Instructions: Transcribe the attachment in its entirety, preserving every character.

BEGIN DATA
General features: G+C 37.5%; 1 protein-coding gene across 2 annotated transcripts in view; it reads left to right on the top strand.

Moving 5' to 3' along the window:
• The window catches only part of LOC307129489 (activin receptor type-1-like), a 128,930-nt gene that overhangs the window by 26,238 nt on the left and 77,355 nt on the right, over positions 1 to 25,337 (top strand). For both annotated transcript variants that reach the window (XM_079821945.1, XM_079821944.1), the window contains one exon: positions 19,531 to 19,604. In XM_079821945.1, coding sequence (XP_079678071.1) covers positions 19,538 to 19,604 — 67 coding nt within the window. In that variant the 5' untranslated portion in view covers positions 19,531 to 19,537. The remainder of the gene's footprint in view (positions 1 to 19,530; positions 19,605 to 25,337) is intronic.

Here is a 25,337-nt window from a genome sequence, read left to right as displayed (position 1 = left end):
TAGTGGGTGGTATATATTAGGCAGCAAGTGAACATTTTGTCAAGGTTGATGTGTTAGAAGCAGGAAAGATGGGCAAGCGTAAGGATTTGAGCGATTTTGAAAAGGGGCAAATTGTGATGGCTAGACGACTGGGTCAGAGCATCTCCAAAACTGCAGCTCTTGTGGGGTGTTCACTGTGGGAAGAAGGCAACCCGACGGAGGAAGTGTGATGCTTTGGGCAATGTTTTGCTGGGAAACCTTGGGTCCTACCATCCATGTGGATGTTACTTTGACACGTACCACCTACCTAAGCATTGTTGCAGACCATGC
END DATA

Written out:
General features: G+C 37.5%; 1 protein-coding gene across 2 annotated transcripts in view; it reads left to right on the top strand.

Moving 5' to 3' along the window:
• The window catches only part of LOC307129489 (activin receptor type-1-like), a 128,930-nt gene that overhangs the window by 26,238 nt on the left and 77,355 nt on the right, over positions 1 to 25,337 (top strand). For both annotated transcript variants that reach the window (XM_079821945.1, XM_079821944.1), the window contains one exon: positions 19,531 to 19,604. In XM_079821945.1, coding sequence (XP_079678071.1) covers positions 19,538 to 19,604 — 67 coding nt within the window. In that variant the 5' untranslated portion in view covers positions 19,531 to 19,537. The remainder of the gene's footprint in view (positions 1 to 19,530; positions 19,605 to 25,337) is intronic.

Here is a 25,337-nt window from a genome sequence, read left to right as displayed (position 1 = left end):
TAGTGGGTGGTATATATTAGGCAGCAAGTGAACATTTTGTCAAGGTTGATGTGTTAGAAGCAGGAAAGATGGGCAAGCGTAAGGATTTGAGCGATTTTGAAAAGGGGCAAATTGTGATGGCTAGACGACTGGGTCAGAGCATCTCCAAAACTGCAGCTCTTGTGGGGTGTTCACTGTGGGAAGAAGGCAACCCGACGGAGGAAGTGTGATGCTTTGGGCAATGTTTTGCTGGGAAACCTTGGGTCCTACCATCCATGTGGATGTTACTTTGACACGTACCACCTACCTAAGCATTGTTGCAGACCATGC